Business Networking: No Pressure To Refer
Well, what's the point of going then?
POSTED BY JACKY SHERMAN ON 06/07/2016 @ 8:00AM
I'm always fascinated by networking groups who list one of their main benefits to members is ''there is no pressure to refer''. How odd, as I also hear people who go networking complain that it is a waste of time when they don't get referrals ...
If you turn a business networking event into a game, you'll get more referrals!
copyright: elnur / 123rf stock photo
So we expect referrals, but don't want to give them. Yet we know (or should know) that if we're serious about referral marketing then giving referrals is an essential component in receiving them.
"Actually, I think what we don't like is feeling coerced into giving them!"
Now some networking groups do have a policy that they expect their members to contribute by bringing referrals to the group. They are stating that this is a business meeting with the primary intent to generate business for their members through referrals, so it is not just a social occasion.
Groups like this can be very successful and many do give significantly higher rates of referrals than more informal networks. They also have their downside though.
If giving referrals are seen as a pressure, something someone else says you have to do, then one of two things happen:
People choose not to play at all or,
They engage in tactics devised just to cover themselves and tick the monitoring scheme boxes
In other words, they give spurious referrals that were never going to turn into new business so it looks good in the meeting, but just wastes their fellow members time and damages their own reputation.
In other forms of referral marketing, there can still be pressure to refer but the pressure here is more self-imposed. Some people opt out of this lucrative form of generating business purely because they feel guilty or inadequate as they feel they will not be able to refer to others.
Some offer financial incentives such as introducers fees or commission of as much as 20% for referrals, often to avoid the need to reciprocate (that's a subject for a whole other blog post).
"So we want referrals and to get them we need to give referrals, but we don't like feeling pressured to do this!"
How can we reconcile this? Well, how about making it fun, take the pressure off, turn giving a referral into a puzzle game. By this, I mean a board game like Cluedo or crosswords or on-line adventure quests with clues to solve the puzzle. Let's look at how that might work.
First is to think of it as fun, not life or death. The personal satisfaction comes when you solve the puzzle and the whole journey of deciphering the clues is part of the enjoyment. It needs to be hard enough to challenge you, but not so hard that you fling it across the room.
Here are the steps in a game I call 'Who Can I Introduce To You?' The aim of the game is to introduce someone who needs your partner's service. The journey is to collect as many clues as possible to help you move to the next level.
Level One: Find a partner.
Who in your network would you really like to help? How good is your relationship? Personally as well as in business? Would you trust them to deliver for your best client? Would they trust you? Give your relationship a score out of 10. If they don't score 10 then what do you need to do to move closer to 10? Work on that before moving up a level.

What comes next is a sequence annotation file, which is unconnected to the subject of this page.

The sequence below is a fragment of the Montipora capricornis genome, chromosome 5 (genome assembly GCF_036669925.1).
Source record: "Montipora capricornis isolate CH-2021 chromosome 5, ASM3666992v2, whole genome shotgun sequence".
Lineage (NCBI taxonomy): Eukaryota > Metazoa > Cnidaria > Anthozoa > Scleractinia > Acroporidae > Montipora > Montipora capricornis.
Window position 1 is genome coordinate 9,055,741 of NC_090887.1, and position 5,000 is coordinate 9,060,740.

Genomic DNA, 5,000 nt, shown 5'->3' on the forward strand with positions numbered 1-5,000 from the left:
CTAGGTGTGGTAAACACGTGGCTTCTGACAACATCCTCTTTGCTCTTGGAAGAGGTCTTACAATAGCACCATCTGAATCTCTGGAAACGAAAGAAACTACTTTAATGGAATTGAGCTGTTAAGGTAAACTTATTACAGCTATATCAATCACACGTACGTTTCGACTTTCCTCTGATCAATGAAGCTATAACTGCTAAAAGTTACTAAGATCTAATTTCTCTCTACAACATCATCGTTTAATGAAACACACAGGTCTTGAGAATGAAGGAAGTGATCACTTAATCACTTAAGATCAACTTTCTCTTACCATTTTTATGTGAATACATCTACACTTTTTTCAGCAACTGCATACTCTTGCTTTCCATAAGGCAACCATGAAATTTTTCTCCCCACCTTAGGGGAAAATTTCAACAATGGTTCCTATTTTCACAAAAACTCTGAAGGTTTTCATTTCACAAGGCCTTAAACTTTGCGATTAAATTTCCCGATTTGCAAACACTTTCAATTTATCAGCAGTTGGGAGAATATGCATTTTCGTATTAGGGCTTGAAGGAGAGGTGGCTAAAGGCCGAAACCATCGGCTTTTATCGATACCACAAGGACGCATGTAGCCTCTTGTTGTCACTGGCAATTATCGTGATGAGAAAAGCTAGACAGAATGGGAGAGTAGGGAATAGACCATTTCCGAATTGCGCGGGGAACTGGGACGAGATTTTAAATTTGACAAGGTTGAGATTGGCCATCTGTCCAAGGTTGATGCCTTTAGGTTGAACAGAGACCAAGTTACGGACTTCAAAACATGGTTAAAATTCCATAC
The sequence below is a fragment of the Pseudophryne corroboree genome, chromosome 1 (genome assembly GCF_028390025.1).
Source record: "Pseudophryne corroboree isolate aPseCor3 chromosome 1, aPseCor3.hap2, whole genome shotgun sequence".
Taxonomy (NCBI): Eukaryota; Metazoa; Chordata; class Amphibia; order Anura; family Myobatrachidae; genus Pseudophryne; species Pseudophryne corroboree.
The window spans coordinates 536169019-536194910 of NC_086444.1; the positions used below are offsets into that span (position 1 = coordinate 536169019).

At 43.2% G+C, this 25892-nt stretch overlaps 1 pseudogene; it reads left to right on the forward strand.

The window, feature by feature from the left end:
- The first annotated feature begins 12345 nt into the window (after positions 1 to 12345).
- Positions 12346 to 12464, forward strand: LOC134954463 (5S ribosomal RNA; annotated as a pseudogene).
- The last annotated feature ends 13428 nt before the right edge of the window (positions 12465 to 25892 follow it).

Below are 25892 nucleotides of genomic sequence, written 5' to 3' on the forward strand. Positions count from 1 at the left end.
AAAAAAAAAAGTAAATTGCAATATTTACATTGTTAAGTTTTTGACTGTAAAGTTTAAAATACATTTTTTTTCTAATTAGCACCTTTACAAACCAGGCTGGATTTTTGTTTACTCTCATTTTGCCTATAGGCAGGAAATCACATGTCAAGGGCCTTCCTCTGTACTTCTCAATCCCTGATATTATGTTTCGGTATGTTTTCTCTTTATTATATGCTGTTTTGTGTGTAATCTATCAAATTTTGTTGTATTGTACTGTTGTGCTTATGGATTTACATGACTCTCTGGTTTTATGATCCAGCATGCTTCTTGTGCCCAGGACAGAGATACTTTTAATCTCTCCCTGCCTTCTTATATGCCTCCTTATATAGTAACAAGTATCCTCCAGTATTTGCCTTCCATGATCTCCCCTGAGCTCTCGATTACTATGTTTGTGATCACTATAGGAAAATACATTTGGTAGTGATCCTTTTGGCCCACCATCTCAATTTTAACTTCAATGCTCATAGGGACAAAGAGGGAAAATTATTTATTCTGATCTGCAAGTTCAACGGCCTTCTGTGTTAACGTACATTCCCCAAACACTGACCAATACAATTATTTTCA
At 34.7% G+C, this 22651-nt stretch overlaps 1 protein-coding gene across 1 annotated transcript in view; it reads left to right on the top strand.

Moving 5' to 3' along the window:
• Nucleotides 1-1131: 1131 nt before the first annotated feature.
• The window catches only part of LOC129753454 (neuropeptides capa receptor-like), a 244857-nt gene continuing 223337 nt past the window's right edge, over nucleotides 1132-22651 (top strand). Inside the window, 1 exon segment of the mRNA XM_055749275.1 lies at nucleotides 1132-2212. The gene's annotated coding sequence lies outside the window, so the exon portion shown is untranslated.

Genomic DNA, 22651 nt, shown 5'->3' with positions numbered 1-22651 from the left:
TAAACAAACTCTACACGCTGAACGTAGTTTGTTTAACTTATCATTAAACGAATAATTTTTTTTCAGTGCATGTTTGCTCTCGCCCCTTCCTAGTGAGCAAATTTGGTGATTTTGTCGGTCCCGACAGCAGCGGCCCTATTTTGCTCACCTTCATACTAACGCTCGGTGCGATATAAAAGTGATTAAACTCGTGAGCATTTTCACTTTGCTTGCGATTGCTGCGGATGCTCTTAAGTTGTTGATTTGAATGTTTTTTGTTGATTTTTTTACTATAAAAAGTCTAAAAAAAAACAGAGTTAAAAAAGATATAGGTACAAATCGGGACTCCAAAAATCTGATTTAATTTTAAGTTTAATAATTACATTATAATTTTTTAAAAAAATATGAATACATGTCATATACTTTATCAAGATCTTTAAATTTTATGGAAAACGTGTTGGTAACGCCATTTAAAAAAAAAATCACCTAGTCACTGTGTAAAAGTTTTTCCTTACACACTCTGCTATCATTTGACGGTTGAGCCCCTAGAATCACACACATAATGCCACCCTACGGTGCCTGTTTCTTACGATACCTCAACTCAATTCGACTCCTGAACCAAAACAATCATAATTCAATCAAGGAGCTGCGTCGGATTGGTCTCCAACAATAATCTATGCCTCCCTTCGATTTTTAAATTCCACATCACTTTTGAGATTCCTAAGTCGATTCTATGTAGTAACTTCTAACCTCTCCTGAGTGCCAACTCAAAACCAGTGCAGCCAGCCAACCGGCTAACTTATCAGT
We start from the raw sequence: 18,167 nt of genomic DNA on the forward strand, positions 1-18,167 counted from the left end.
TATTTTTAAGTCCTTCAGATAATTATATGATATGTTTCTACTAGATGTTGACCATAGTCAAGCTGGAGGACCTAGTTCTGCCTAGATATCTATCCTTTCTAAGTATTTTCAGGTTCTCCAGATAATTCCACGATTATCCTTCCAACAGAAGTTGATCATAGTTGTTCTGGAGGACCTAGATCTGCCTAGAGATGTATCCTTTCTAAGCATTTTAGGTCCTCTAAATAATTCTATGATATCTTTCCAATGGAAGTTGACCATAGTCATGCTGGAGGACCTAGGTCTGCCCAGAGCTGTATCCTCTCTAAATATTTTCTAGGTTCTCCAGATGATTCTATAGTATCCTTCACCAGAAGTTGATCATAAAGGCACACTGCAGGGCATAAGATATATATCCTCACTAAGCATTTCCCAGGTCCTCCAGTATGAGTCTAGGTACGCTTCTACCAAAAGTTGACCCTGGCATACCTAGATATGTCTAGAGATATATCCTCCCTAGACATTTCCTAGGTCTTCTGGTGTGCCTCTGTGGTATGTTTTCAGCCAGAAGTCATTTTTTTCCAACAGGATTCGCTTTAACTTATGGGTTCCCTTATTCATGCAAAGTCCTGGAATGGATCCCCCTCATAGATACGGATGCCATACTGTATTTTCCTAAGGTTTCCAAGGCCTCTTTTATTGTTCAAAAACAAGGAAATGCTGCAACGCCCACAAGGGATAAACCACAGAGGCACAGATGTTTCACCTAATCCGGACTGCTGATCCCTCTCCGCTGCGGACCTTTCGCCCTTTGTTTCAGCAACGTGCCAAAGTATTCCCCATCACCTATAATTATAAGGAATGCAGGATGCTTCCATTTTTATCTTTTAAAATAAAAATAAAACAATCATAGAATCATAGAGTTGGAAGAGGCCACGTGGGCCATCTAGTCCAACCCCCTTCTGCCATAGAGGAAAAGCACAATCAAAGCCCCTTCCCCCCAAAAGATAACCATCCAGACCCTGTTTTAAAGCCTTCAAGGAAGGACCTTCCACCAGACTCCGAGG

Level Two: Invite them to play.
What's in it for them? Remember the aim of the game is for you to find them a potential client. If they agree to a one-to-one meeting for you to collect more clues then move to the next level.
Level Three: Collect your clues.
You need four types of clues. Many people can't answer these questions straight away, so be prepared to have to use your magnifying glass, ask lots more questions to uncover the clues.
What services do they offer? Make sure you really understand what they do.
What need(s) do they meet? What makes their clients need these services?
What type of person and /or company are their ideal clients? Who actually buys from them?
What evidence can they provide that you can share to inspire a prospective client? What will make your contact to want to meet them?
When a name pops into your head, you're ready to move to Level Four. This may not be someone who you can refer at this point, but simply identifies that you know the type of person to look for.
Level Four. Who do you know who matches these clues?
Now search your database, your address book and your memory and list all the possible people you know who match these clues. Are you willing to introduce them? Re-score them out of 10. If they score 10 then move to Level Six.
If you can't identify someone or just want to identify new people to add to both of your networks then go to Level Five. Well done. You're now entering the mastery levels.
Level Five. Spotting new opportunities.
What can you look out for or listen for that will help you identify new people to introduce you to your partner? What questions should you ask that will identify they have a need? Your partner will have to provide you with this information so be prepared to help them do this.
Level Six. Make the introduction.
Talk to your contact about your partner and how they might help? Ask if they would like to meet them. If yes then arrange the introduction and move to Level Seven.
Level Seven. Congratulations you're now a referrer!
Stay in the game by keeping in touch with both parties and play again.
This game works well if you and your partner play together, both finding referrals for each other. To achieve real mastery learn together how to build a joint strategy and apply best practice in referral marketing.
And, of course, if you'd like some help, call me on 07970 638857 or click here to send me an email and let's see how I can help you.
Until next time ...
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